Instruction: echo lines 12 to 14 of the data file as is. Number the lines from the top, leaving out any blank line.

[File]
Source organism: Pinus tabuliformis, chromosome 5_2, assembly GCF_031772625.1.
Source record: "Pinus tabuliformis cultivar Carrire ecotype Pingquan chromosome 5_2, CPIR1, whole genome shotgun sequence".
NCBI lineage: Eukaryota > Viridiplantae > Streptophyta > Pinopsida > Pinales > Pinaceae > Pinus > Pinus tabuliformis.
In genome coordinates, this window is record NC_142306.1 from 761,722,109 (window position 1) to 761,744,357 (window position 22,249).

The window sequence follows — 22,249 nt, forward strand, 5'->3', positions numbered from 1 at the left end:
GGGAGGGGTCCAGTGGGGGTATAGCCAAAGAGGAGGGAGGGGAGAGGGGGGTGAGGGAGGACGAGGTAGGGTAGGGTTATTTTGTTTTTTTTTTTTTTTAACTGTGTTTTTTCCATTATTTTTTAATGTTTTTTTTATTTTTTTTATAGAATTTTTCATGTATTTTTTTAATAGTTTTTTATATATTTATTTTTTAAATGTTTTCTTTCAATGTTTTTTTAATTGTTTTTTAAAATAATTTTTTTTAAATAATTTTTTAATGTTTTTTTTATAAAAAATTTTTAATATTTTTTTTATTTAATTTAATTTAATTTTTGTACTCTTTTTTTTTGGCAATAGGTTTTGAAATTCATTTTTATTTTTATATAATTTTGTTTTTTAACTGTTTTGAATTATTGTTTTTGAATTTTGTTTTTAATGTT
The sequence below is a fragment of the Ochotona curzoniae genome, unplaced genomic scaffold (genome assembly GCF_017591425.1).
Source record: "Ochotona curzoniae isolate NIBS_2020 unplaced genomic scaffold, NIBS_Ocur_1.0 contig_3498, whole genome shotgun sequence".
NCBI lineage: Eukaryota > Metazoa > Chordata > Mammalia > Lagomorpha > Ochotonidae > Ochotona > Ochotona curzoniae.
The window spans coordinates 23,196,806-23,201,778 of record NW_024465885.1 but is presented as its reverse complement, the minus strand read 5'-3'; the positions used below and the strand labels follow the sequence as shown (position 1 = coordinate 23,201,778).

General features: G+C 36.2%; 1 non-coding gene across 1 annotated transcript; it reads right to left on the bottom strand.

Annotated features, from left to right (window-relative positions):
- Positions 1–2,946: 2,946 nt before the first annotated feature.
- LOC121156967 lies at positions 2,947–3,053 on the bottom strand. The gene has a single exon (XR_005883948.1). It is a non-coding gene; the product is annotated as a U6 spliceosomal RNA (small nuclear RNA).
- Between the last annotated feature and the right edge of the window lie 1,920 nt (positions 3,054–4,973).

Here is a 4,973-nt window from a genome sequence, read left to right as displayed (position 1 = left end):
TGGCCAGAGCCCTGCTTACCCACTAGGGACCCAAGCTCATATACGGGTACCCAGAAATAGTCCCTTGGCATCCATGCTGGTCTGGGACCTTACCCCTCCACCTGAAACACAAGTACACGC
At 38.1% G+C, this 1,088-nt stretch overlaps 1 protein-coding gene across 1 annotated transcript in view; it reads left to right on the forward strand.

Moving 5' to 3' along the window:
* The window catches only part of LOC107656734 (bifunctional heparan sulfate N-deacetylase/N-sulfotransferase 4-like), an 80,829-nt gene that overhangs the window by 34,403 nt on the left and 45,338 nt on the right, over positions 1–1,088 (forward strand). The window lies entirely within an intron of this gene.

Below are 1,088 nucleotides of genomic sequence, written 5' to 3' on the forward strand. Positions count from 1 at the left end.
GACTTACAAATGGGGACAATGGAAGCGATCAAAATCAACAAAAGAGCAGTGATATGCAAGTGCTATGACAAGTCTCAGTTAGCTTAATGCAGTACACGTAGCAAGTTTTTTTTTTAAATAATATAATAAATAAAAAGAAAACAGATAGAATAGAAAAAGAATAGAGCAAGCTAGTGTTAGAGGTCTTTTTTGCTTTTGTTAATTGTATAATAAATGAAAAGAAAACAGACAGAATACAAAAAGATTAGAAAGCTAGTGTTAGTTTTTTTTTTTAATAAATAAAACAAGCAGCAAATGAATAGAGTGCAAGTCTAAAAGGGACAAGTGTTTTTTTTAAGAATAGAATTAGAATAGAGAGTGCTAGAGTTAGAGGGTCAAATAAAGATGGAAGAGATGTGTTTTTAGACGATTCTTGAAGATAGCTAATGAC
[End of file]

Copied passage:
Annotated features, from left to right (window-relative positions):
- Positions 1–2,946: 2,946 nt before the first annotated feature.
- LOC121156967 lies at positions 2,947–3,053 on the bottom strand. The gene has a single exon (XR_005883948.1). It is a non-coding gene; the product is annotated as a U6 spliceosomal RNA (small nuclear RNA).